Civil Courts Step In to Solve What the Catholic Church Won’t

PARIS—This week marked a major turning point in the Catholic Church’s sexual-abuse crisis. An Australian court sentenced Cardinal George Pell to six years in prison for sexually abusing minors, a decision that not only makes him the highest-ranking Church official to face civil justice, but also underscores a central animating tension in the issue: the one between civil and Church authorities.

After years in which victims saw Church officials as lax and unresponsive, more protective of the abusers than of the abused, civil justice has moved in and filled the gap. Pell isn’t the only cardinal who’s been on trial. A French court last month convicted Cardinal Philippe Barbarin, the archbishop of Lyon, on charges of covering up for an abusive priest in his diocese in a case brought by a vocal group of victims, La Parole Libérée. Their effort is now the subject of a feature film in France. In the United States, a grand-jury report in Pennsylvania released last summer found evidence of the abuse of 1,000 children—and since then, other states have begun exploring their own grand-jury investigations.

Until Pell went back to Australia two years ago to face trial, he was seen as a reformer inside the Vatican. An adviser to Pope Francis, who named him the prefect for the Secretariat of the Economy and a member of the pope’s nine-person advisory council, Pell was known in Vatican City as a straight-talking Anglophone in an opaque Italian-run bureaucracy, a man who garnered enemies by poking under the rocks in the Vatican’s finances. In Australia, though, he has become the emblem of the Church’s abuse of power: Delivering his sentence, a judge spoke of Pell’s “staggering arrogance,” The New York Times reported.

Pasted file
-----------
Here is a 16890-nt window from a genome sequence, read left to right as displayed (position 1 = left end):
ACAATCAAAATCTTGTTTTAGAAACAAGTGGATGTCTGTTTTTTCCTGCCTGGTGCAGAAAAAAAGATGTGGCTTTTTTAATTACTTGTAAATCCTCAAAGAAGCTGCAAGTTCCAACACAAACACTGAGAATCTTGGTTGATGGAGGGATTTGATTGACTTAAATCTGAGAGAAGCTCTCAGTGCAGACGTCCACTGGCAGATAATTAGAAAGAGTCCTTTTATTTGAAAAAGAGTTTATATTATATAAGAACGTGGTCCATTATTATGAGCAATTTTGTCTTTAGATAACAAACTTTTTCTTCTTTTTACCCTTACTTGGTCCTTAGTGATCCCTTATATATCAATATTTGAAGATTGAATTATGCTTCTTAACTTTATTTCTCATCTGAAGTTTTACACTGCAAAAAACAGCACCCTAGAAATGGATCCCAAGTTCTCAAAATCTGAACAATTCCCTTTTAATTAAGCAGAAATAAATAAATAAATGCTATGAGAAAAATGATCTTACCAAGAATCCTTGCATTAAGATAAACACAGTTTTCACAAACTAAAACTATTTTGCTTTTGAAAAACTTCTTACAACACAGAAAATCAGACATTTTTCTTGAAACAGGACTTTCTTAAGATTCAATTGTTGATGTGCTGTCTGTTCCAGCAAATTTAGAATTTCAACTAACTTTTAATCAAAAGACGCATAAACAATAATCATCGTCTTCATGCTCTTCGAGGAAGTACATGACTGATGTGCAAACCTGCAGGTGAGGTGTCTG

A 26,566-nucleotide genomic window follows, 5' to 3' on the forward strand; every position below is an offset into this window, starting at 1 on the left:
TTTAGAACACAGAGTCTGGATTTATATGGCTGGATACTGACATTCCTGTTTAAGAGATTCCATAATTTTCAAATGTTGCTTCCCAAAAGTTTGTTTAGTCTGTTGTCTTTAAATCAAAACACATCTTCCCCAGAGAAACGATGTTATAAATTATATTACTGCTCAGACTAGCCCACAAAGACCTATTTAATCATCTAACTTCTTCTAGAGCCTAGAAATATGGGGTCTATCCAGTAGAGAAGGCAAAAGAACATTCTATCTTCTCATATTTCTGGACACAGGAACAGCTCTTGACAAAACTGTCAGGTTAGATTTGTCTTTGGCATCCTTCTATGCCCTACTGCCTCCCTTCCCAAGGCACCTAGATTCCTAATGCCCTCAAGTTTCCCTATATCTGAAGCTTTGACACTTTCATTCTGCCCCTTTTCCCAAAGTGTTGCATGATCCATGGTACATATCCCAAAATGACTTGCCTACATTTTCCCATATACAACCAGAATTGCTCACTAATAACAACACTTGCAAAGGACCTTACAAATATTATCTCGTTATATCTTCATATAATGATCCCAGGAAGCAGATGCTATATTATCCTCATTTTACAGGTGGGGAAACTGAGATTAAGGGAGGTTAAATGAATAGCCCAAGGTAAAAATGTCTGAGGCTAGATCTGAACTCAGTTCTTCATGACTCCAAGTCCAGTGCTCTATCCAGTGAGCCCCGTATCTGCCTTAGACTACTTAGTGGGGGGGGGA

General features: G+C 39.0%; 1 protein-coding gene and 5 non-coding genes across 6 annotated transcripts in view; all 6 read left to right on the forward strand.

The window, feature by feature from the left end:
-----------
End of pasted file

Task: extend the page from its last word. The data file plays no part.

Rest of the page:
Advocates for victims are already hailing the sentence as a major breakthrough. “The mental image of the powerful cardinal behind bars will do more to deter corrupt bishops than anything Pope Francis has done to date,” Anne Barrett Doyle, who runs the advocacy group, said in a statement.

Pell, 77, was convicted of three counts of committing an indecent act with, or in the presence of, a child and one count of sexual penetration of a child under the age of 16. A first trial against the cardinal ended in August with a hung jury and a mistrial. Then, in a retrial in November, a jury found Pell guilty.

The latest set of hearings unfolded mostly in a media blackout because of Australia’s defamation laws, which are favorable to plaintiffs. But with Pell’s sentencing this week, n...

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